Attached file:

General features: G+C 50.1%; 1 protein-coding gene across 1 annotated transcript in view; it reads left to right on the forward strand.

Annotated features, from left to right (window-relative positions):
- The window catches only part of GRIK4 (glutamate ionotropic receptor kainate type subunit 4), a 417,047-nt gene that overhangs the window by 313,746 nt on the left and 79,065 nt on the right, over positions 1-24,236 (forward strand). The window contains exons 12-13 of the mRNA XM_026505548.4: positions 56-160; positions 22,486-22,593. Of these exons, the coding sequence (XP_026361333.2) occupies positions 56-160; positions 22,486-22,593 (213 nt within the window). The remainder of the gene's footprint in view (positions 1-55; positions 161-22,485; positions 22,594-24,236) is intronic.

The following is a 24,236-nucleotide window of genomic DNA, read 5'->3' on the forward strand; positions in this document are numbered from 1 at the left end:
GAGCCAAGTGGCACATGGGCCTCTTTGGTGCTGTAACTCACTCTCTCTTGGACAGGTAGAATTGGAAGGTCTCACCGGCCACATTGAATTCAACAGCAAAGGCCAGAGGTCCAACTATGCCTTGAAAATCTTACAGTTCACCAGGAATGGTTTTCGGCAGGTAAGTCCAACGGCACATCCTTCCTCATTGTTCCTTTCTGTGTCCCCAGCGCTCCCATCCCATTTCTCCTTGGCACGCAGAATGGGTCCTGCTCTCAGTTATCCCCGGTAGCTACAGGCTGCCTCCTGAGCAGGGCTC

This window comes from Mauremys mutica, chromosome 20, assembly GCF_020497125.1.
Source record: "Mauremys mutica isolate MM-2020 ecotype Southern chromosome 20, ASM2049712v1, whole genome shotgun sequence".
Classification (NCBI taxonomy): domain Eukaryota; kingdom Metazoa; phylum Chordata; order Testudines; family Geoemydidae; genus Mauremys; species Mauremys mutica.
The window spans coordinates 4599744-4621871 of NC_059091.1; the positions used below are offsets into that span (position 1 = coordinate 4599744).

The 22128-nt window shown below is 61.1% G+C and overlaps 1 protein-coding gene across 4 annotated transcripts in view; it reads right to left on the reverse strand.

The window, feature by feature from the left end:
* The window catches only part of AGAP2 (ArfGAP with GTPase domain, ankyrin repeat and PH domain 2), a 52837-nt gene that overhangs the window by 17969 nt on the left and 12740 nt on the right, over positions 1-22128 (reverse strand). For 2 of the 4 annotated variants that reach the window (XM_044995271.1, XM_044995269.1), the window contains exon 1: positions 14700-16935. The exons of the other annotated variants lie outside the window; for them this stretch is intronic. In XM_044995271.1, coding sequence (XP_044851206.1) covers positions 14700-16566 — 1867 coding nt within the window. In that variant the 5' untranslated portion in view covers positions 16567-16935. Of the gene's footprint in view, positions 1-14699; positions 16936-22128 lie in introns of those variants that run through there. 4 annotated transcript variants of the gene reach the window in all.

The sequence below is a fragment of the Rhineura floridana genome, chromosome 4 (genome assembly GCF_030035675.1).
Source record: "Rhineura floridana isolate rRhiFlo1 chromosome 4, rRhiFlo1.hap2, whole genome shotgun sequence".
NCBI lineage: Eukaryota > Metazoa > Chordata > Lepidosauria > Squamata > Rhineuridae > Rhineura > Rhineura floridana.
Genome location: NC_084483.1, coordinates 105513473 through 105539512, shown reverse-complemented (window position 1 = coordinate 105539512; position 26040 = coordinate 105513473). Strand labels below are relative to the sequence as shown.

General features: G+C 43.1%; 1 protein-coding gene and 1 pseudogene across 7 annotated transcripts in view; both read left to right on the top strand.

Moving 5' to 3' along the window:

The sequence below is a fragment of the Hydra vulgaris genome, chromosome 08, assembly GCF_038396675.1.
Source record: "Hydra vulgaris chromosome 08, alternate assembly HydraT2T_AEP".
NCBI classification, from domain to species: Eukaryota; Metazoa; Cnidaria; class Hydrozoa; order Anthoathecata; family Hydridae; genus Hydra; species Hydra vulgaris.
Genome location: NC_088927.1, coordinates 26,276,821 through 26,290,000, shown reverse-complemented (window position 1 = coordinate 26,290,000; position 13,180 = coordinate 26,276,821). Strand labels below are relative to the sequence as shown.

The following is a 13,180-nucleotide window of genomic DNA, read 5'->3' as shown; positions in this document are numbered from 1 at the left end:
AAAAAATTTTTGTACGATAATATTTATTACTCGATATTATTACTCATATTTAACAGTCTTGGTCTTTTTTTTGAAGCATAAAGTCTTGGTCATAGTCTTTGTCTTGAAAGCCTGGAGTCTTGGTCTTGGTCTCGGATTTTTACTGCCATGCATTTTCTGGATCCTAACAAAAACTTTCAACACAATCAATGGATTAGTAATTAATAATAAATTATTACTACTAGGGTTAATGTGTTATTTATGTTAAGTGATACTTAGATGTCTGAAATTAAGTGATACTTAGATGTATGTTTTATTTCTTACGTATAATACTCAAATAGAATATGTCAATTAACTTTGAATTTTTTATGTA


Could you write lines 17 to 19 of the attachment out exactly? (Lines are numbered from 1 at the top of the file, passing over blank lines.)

General features: G+C 43.1%; 1 protein-coding gene and 1 pseudogene across 7 annotated transcripts in view; both read left to right on the top strand.

Moving 5' to 3' along the window:

The sequence below is a fragment of the Hydra vulgaris genome, chromosome 08, assembly GCF_038396675.1.